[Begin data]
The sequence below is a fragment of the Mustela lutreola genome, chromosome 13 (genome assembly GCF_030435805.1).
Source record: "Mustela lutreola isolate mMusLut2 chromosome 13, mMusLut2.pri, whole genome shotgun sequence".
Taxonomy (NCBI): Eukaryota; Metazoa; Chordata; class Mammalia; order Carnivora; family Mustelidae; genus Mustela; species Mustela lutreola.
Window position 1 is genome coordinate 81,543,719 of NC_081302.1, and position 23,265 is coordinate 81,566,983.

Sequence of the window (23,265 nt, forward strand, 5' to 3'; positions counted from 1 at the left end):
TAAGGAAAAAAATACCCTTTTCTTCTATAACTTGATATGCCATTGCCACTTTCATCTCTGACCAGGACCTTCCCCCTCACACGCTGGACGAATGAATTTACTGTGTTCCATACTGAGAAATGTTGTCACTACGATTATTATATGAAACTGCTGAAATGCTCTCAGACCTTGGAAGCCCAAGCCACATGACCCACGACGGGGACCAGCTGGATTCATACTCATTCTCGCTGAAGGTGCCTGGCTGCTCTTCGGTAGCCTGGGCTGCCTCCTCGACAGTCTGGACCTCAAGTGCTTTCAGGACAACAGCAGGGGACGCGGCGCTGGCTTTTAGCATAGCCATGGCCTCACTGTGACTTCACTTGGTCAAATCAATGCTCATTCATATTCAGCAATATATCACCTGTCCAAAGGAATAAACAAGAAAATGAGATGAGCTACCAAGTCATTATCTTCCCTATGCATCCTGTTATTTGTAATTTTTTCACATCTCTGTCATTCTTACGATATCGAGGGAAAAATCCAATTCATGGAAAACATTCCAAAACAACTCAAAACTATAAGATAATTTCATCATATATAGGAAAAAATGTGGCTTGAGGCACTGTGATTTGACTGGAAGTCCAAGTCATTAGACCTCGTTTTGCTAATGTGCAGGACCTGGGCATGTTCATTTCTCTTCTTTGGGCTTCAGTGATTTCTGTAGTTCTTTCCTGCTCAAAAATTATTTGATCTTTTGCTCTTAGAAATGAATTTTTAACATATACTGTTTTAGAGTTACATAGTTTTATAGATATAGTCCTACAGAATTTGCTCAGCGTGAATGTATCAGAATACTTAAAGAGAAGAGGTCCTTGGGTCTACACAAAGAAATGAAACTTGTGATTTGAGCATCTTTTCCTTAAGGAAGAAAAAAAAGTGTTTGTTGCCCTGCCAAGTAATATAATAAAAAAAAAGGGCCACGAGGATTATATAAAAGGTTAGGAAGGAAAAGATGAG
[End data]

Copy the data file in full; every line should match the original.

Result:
The sequence below is a fragment of the Mustela lutreola genome, chromosome 13 (genome assembly GCF_030435805.1).
Source record: "Mustela lutreola isolate mMusLut2 chromosome 13, mMusLut2.pri, whole genome shotgun sequence".
Taxonomy (NCBI): Eukaryota; Metazoa; Chordata; class Mammalia; order Carnivora; family Mustelidae; genus Mustela; species Mustela lutreola.
Window position 1 is genome coordinate 81,543,719 of NC_081302.1, and position 23,265 is coordinate 81,566,983.

Sequence of the window (23,265 nt, forward strand, 5' to 3'; positions counted from 1 at the left end):
TAAGGAAAAAAATACCCTTTTCTTCTATAACTTGATATGCCATTGCCACTTTCATCTCTGACCAGGACCTTCCCCCTCACACGCTGGACGAATGAATTTACTGTGTTCCATACTGAGAAATGTTGTCACTACGATTATTATATGAAACTGCTGAAATGCTCTCAGACCTTGGAAGCCCAAGCCACATGACCCACGACGGGGACCAGCTGGATTCATACTCATTCTCGCTGAAGGTGCCTGGCTGCTCTTCGGTAGCCTGGGCTGCCTCCTCGACAGTCTGGACCTCAAGTGCTTTCAGGACAACAGCAGGGGACGCGGCGCTGGCTTTTAGCATAGCCATGGCCTCACTGTGACTTCACTTGGTCAAATCAATGCTCATTCATATTCAGCAATATATCACCTGTCCAAAGGAATAAACAAGAAAATGAGATGAGCTACCAAGTCATTATCTTCCCTATGCATCCTGTTATTTGTAATTTTTTCACATCTCTGTCATTCTTACGATATCGAGGGAAAAATCCAATTCATGGAAAACATTCCAAAACAACTCAAAACTATAAGATAATTTCATCATATATAGGAAAAAATGTGGCTTGAGGCACTGTGATTTGACTGGAAGTCCAAGTCATTAGACCTCGTTTTGCTAATGTGCAGGACCTGGGCATGTTCATTTCTCTTCTTTGGGCTTCAGTGATTTCTGTAGTTCTTTCCTGCTCAAAAATTATTTGATCTTTTGCTCTTAGAAATGAATTTTTAACATATACTGTTTTAGAGTTACATAGTTTTATAGATATAGTCCTACAGAATTTGCTCAGCGTGAATGTATCAGAATACTTAAAGAGAAGAGGTCCTTGGGTCTACACAAAGAAATGAAACTTGTGATTTGAGCATCTTTTCCTTAAGGAAGAAAAAAAAGTGTTTGTTGCCCTGCCAAGTAATATAATAAAAAAAAAGGGCCACGAGGATTATATAAAAGGTTAGGAAGGAAAAGATGAG